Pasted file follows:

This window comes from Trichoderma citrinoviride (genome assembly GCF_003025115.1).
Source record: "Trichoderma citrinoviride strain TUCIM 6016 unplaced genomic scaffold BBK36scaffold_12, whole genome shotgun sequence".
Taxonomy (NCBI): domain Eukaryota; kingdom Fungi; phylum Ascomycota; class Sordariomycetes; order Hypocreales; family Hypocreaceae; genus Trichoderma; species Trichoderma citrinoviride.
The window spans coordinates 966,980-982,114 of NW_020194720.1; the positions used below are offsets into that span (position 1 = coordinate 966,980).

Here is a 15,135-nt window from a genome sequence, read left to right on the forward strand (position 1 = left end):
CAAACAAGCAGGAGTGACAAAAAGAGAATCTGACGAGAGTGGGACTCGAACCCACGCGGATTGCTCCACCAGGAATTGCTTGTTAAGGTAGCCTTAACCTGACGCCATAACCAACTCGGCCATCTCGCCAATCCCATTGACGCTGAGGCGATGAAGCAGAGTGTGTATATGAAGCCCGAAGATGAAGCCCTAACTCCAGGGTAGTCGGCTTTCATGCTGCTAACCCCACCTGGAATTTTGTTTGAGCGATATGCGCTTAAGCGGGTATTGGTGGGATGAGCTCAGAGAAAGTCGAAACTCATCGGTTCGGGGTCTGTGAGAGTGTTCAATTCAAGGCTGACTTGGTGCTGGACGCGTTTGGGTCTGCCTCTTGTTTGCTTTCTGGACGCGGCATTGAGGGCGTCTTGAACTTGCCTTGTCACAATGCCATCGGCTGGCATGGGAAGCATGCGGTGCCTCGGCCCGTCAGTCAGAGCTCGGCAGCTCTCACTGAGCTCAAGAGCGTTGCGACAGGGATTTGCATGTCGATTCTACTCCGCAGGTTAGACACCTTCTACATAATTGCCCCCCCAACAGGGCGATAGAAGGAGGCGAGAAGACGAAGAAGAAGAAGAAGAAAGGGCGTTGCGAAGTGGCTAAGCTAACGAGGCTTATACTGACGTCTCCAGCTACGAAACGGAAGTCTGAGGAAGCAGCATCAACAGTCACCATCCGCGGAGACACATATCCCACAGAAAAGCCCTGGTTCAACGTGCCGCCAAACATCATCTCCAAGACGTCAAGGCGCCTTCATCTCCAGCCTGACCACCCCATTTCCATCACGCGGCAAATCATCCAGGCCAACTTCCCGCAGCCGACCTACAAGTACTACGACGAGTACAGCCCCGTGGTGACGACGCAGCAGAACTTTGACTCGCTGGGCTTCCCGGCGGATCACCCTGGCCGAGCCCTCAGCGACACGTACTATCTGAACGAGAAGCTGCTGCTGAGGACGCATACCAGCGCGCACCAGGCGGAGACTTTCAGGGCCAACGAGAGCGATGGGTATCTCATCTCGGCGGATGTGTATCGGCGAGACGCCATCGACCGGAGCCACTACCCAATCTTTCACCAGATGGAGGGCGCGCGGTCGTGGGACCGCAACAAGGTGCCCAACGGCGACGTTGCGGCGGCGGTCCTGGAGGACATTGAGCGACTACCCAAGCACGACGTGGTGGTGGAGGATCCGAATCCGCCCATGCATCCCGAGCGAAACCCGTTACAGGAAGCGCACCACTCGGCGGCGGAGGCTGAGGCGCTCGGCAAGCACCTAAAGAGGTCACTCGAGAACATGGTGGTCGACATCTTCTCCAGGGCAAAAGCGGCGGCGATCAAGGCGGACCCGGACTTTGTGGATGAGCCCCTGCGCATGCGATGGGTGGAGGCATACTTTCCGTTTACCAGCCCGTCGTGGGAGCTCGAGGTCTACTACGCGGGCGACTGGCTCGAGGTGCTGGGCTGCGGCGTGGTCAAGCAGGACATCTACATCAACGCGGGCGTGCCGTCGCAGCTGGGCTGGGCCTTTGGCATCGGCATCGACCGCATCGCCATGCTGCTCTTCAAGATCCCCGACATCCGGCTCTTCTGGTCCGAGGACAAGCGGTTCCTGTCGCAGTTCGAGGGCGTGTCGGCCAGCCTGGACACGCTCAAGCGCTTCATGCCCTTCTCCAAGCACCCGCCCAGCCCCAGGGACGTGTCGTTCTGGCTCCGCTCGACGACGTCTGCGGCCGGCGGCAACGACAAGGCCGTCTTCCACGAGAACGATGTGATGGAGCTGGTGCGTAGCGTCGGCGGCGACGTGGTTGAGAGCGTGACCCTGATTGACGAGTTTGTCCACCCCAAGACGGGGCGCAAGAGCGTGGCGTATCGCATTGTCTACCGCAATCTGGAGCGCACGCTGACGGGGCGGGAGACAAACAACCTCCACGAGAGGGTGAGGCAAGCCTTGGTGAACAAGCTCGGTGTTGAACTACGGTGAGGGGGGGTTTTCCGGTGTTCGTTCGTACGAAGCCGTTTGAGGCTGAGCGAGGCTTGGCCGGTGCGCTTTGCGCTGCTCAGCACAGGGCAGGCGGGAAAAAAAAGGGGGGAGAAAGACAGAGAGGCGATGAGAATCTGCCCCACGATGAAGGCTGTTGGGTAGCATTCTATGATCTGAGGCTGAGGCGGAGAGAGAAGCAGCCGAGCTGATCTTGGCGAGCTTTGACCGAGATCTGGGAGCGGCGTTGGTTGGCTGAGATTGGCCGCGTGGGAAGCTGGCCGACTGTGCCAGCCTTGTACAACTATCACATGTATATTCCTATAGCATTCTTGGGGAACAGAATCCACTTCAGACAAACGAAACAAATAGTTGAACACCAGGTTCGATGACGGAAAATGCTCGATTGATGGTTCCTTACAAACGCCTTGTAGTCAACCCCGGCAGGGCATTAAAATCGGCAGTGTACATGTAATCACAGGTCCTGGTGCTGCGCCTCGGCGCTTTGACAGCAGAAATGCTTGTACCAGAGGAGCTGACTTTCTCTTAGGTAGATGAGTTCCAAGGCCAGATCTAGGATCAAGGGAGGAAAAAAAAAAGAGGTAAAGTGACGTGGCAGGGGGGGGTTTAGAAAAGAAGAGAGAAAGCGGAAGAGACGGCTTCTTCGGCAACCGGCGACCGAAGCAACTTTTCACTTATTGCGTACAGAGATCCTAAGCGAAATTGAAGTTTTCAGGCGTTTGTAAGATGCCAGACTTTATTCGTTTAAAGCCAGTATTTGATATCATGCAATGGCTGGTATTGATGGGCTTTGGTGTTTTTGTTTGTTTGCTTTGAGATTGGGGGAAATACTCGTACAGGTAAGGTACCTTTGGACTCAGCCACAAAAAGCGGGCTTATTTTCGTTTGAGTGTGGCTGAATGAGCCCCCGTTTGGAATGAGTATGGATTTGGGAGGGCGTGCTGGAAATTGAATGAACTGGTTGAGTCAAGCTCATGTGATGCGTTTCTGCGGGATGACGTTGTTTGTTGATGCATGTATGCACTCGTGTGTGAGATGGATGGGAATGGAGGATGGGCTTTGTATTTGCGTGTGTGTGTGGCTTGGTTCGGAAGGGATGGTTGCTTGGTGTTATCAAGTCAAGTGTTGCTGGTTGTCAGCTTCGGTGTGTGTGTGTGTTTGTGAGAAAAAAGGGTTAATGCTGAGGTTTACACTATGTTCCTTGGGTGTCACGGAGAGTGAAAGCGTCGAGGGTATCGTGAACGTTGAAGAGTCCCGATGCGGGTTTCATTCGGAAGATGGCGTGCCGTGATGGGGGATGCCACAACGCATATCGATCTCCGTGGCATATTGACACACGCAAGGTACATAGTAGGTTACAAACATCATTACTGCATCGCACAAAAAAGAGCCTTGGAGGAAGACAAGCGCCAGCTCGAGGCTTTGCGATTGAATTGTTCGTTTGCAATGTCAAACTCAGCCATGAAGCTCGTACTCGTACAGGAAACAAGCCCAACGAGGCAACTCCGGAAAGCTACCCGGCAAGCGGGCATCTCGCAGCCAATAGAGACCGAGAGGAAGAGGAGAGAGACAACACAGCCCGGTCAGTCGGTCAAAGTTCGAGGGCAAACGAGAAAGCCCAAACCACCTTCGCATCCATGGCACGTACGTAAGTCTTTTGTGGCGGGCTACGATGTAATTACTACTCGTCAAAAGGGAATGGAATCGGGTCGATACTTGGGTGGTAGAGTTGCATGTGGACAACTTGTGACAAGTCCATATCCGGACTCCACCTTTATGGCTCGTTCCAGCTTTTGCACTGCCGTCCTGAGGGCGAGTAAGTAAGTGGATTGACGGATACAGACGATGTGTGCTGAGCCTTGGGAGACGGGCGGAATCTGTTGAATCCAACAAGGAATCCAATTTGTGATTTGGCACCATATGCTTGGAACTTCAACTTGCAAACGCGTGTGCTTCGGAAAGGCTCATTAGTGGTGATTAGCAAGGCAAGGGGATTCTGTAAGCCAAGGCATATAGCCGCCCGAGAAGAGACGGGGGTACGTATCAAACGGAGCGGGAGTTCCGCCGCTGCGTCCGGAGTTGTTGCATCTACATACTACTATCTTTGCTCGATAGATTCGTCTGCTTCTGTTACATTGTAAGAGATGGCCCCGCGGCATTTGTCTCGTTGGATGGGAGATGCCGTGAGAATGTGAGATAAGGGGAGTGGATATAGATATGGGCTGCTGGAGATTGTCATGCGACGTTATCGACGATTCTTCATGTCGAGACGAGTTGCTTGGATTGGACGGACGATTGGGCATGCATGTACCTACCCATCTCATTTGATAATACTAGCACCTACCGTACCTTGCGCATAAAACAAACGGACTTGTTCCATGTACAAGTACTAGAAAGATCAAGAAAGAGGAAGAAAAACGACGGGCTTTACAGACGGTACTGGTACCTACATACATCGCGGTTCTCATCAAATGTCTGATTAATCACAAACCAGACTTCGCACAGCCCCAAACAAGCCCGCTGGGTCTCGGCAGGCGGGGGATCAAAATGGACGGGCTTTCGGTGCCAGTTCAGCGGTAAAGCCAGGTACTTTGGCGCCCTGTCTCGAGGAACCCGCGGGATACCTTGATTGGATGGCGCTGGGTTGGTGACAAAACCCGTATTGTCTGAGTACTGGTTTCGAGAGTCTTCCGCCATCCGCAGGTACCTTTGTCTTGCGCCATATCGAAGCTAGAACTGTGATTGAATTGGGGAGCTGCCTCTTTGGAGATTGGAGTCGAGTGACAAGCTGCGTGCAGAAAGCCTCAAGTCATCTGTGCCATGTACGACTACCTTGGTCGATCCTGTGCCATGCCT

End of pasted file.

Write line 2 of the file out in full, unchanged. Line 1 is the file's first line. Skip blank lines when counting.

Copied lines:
Source record: "Trichoderma citrinoviride strain TUCIM 6016 unplaced genomic scaffold BBK36scaffold_12, whole genome shotgun sequence".